CERTIFICATE COURSE by CIRHS (summer course)
The course takes up for serious investigation the way we understand, or better put, misunderstand, caste and the implications of continuing to do so. Participants will be expected to spend six days here at Ujire and put in a full day’s work into every day at the course. Besides readings, participants will be expected to learn how to think about the texts they are presented with and to reflect on their own experience in order to begin a serious and, what we hope will mature into path-breaking intellectual engagement on the question of caste in India.
This course will have two parts: one that focuses on the developments in the 19th century and one that analyses the 20th century developments, in the way legal and scholarly understanding of the so-called ‘caste system’ crystallised.
The 19th century: As soon as the basic story of the caste system began to crystallise (in the works of European travellers, scholars and later on, Indologists), unconnected and discrete entities were jumbled up to form the one entity called the-caste-system: practices, ‘mythological’ stories, narratives of oppression, stereotypes about India, psychological speculations and so on. A moral attitude comprising emotions of shock and censure was added to the blend. The British courts, around this time, played a slightly different role. They took the story of the-caste-system for granted, and spent enormous amount of time and energy in figuring out how to interpret it in such a way that it can be located in concrete terms in Indian practices and attitudes, such that it can be used in court trials.
Amidst all these, Indians were fighting the cases in the British courts, in the name of the caste, which would look insanely absurd today, keeping nothing less than their life and future at stake. No wonder, we the Indians see today what cannot be seen or experienced by us: the-caste-system. This is what ‘colonial consciousness’ is.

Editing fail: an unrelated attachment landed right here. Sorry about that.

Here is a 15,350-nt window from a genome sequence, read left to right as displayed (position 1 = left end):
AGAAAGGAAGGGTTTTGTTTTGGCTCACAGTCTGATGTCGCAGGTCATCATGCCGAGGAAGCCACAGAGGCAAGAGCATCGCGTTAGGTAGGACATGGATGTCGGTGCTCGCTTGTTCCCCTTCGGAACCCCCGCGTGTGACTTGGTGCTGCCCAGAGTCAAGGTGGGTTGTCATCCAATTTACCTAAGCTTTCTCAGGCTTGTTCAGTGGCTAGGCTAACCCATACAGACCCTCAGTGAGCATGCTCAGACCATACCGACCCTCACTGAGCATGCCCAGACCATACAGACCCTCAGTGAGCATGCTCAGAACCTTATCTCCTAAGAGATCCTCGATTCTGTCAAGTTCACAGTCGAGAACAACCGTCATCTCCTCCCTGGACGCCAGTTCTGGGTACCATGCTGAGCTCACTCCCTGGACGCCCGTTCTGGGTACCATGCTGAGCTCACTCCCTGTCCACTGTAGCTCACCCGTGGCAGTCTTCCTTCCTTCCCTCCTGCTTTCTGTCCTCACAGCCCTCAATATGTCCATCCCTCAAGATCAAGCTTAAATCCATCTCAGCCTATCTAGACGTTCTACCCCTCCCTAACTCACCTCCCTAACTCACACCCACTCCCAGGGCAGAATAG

The 20th century: What do we chafe against when we criticise the caste system? What kinds of problems do we perceive as the inheritance of the caste system? Have the solutions proposed, especially in Law, provided any relief from these perceived problems? These are some of the questions raised in this course. The focus will remain largely on examining the legal dimensions of caste in India and in international law. We hope to put into perspective the international attention that issues of caste have received over the past decade or so and to examine where India is headed if adequate answers to the questions raised at international fora such as the United Nations and the European Union Parliament are not forthcoming soon.
Too often, talk about caste remains an academic exercise with little or no relevance to our everyday lives. This course hopes to lay out the contemporary context of caste discussions in order to achieve two things: 1. to demonstrate the urgency of changing current spurious trends in reportage on caste and 2. to share with the participants as much as to invite them into the process of undertaking very concrete and meaningful new research into caste.
Venue: SDM College, Ujire 574240 (Karnataka, India)
Course fee: 2600/- (inclusive of accommodation and food in SDM PG Hostel & course material)
Course instructors: Dr. Sufiya Pathan and Dr. Dunkin Jalki
Course Duration: 18-23 June 2018 (6 days, 40 hours)
Registration deadline: 5 June 2018 (Only 12 seats available)
How To Register? Just write to us at CIRHS@sdmcujire.in, with your name, affiliation and education background. No particular educational qualifications required.
Dr. Sufiya Pathan and Dr. Dunkin Jalki
Centre for Inter-disciplinary Research in the Humanities and Social Sciences (CIRHS)
SDM PG College, Ujire